For residents of the Betty Shabazz Apartments in Brooklyn, a higher standard of living seemed on deck when a real estate company co-founded by former Mets first baseman Mo Vaughn acquired their 160-unit affordable housing complex in 2010.
But 11 years later, residents of the four buildings on Gates Avenue in Bedford-Stuyvesant say that living conditions have slumped to an all-time low.
“These apartments are raggedy,” Villa Smith, who has lived there for more than four decades, told THE CITY.
“I’ve been in these buildings since 1976,” she added. “This is the worst I’ve seen.”
She and others in the 50-year-old complex say the property manager is slow to complete urgent repairs or doesn’t do them at all, while some units are rodent infested.
On top of that, they say, homeless people linger in the lobby, sleep on the roof, urinate in the hallways, defecate in the stairwell and have sex in the laundry room.
Vaughn and Omni, his company specializing in transforming buildings into affordable housing across the Northeast U.S., have largely been missing in action, residents say. The company came in via a deal with the city Housing Development Corporation under Mayor Mike Bloomberg.
Tenant Association President Estelle Boyce Owusu, 77, said that while Vaughn personally helped resolve maintenance issues in the past, he hasn’t come around the complex in years. She and other tenants said that Reliant Realty Services, a company that’s handled property management since Omni acquired the buildings, bears responsibility for the mess.
Boyce Owusu said the trespassing problems began last summer but that their housing headaches preceded the pandemic.
The city Department of Housing Preservation and Development issued the buildings relatively few violations through 2017, but that changed in 2018, when HPD issued 113, with 21 of them the most severe category, Class C. That was followed by 118 in 2019, with 33 Class C, and 114 in 2020, with 38 Class C.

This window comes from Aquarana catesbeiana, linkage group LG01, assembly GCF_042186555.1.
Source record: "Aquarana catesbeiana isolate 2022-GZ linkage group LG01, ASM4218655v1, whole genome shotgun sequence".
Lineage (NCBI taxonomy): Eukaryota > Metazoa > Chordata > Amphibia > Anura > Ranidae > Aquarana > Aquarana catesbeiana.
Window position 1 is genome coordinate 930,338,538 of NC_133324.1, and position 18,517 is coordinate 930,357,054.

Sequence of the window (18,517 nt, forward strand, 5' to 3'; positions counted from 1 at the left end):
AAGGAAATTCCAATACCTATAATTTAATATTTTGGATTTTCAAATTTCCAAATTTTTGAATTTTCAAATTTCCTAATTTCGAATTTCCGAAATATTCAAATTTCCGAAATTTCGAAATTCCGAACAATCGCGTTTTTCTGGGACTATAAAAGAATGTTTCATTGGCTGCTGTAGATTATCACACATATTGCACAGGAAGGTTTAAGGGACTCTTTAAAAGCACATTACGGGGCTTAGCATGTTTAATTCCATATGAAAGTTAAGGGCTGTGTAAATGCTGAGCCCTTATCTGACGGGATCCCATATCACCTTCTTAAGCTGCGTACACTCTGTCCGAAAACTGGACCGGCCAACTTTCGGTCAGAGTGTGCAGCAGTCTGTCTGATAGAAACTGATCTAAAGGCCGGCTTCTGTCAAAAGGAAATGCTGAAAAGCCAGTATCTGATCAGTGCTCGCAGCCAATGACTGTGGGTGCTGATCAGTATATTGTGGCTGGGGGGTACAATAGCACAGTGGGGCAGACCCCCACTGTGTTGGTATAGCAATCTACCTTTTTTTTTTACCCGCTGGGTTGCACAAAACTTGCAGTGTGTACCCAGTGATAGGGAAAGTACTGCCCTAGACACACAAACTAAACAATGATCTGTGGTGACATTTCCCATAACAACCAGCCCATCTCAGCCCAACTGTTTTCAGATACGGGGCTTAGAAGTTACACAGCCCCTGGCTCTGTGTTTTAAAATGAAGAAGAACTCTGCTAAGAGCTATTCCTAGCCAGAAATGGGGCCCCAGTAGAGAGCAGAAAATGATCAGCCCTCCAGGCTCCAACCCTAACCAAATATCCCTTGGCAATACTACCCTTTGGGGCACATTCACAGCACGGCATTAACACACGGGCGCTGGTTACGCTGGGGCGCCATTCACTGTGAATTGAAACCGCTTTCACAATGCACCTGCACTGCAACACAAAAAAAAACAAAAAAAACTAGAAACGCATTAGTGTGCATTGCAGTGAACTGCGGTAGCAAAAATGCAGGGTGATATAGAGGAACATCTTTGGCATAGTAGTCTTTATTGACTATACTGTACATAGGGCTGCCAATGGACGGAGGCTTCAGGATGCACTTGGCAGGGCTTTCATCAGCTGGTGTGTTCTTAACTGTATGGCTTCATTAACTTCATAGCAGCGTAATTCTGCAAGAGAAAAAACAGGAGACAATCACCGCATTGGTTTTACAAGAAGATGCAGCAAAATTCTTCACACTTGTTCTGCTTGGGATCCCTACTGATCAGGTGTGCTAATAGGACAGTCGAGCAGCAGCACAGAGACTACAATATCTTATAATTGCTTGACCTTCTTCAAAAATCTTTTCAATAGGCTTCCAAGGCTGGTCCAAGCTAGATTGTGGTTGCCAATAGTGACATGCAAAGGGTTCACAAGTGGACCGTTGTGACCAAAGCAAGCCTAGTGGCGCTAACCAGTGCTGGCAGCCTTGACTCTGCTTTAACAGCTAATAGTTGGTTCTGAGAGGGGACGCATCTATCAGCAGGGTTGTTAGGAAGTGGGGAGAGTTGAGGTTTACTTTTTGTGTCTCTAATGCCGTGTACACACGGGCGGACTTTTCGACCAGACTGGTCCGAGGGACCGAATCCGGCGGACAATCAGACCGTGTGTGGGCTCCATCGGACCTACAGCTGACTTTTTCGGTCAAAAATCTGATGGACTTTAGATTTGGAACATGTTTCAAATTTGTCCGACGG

HPD issued 21 violations this year that remain open, with one Class C for a roach infestation. It has since been addressed, according to HPD records.
Most of the violations have been corrected. But tenants say problems persist.
“You get mice droppings every single day,” said Sabrina Baker, a tenant who says she sweeps up the poop on a daily basis and tells her grandson to stay off the floor.
Finger-Pointing at Police
A spokesperson for Omni and Reliant, Ronn Torossian, told THE CITY that management has struggled to stop homeless people from taking refuge at the complex following the shutdown last year of a controversial NYPD patrol program.
For years, the NYPD’s Trespass Affidavit Program, also known as Operation Clean Halls, allowed police officers to confront loiterers inside private buildings whose owners had invited them in. But the program downshifted after civil liberties groups sued the NYPD and a federal court ruled in 2017 that police illegally stopped and frisked people inside private buildings.
In September 2020, the NYPD shut down Clean Halls entirely, shifting to what a statement called “smarter, more effective ways” to secure buildings, such as surveillance cameras.